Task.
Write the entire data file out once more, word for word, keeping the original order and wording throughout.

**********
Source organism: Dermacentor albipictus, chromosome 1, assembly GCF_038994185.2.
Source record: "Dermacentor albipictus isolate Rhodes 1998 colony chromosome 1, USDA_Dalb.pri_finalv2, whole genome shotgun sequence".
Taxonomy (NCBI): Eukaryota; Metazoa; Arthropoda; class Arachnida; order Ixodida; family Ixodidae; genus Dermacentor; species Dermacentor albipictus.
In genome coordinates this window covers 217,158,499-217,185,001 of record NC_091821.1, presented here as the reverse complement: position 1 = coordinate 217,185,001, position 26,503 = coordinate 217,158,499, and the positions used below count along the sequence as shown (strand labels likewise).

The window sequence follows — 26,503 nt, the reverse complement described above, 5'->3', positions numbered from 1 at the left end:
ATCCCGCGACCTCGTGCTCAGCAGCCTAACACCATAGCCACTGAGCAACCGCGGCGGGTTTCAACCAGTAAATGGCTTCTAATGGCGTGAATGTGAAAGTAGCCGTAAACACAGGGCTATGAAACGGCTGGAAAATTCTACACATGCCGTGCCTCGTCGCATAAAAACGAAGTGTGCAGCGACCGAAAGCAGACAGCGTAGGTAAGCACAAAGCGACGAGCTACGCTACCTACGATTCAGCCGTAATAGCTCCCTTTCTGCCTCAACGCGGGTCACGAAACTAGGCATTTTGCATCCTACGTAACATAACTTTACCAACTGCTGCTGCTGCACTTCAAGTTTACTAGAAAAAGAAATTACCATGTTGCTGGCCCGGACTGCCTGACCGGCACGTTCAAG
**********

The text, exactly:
Source organism: Dermacentor albipictus, chromosome 1, assembly GCF_038994185.2.
Source record: "Dermacentor albipictus isolate Rhodes 1998 colony chromosome 1, USDA_Dalb.pri_finalv2, whole genome shotgun sequence".
Taxonomy (NCBI): Eukaryota; Metazoa; Arthropoda; class Arachnida; order Ixodida; family Ixodidae; genus Dermacentor; species Dermacentor albipictus.
In genome coordinates this window covers 217,158,499-217,185,001 of record NC_091821.1, presented here as the reverse complement: position 1 = coordinate 217,185,001, position 26,503 = coordinate 217,158,499, and the positions used below count along the sequence as shown (strand labels likewise).

The window sequence follows — 26,503 nt, the reverse complement described above, 5'->3', positions numbered from 1 at the left end:
ATCCCGCGACCTCGTGCTCAGCAGCCTAACACCATAGCCACTGAGCAACCGCGGCGGGTTTCAACCAGTAAATGGCTTCTAATGGCGTGAATGTGAAAGTAGCCGTAAACACAGGGCTATGAAACGGCTGGAAAATTCTACACATGCCGTGCCTCGTCGCATAAAAACGAAGTGTGCAGCGACCGAAAGCAGACAGCGTAGGTAAGCACAAAGCGACGAGCTACGCTACCTACGATTCAGCCGTAATAGCTCCCTTTCTGCCTCAACGCGGGTCACGAAACTAGGCATTTTGCATCCTACGTAACATAACTTTACCAACTGCTGCTGCTGCACTTCAAGTTTACTAGAAAAAGAAATTACCATGTTGCTGGCCCGGACTGCCTGACCGGCACGTTCAAG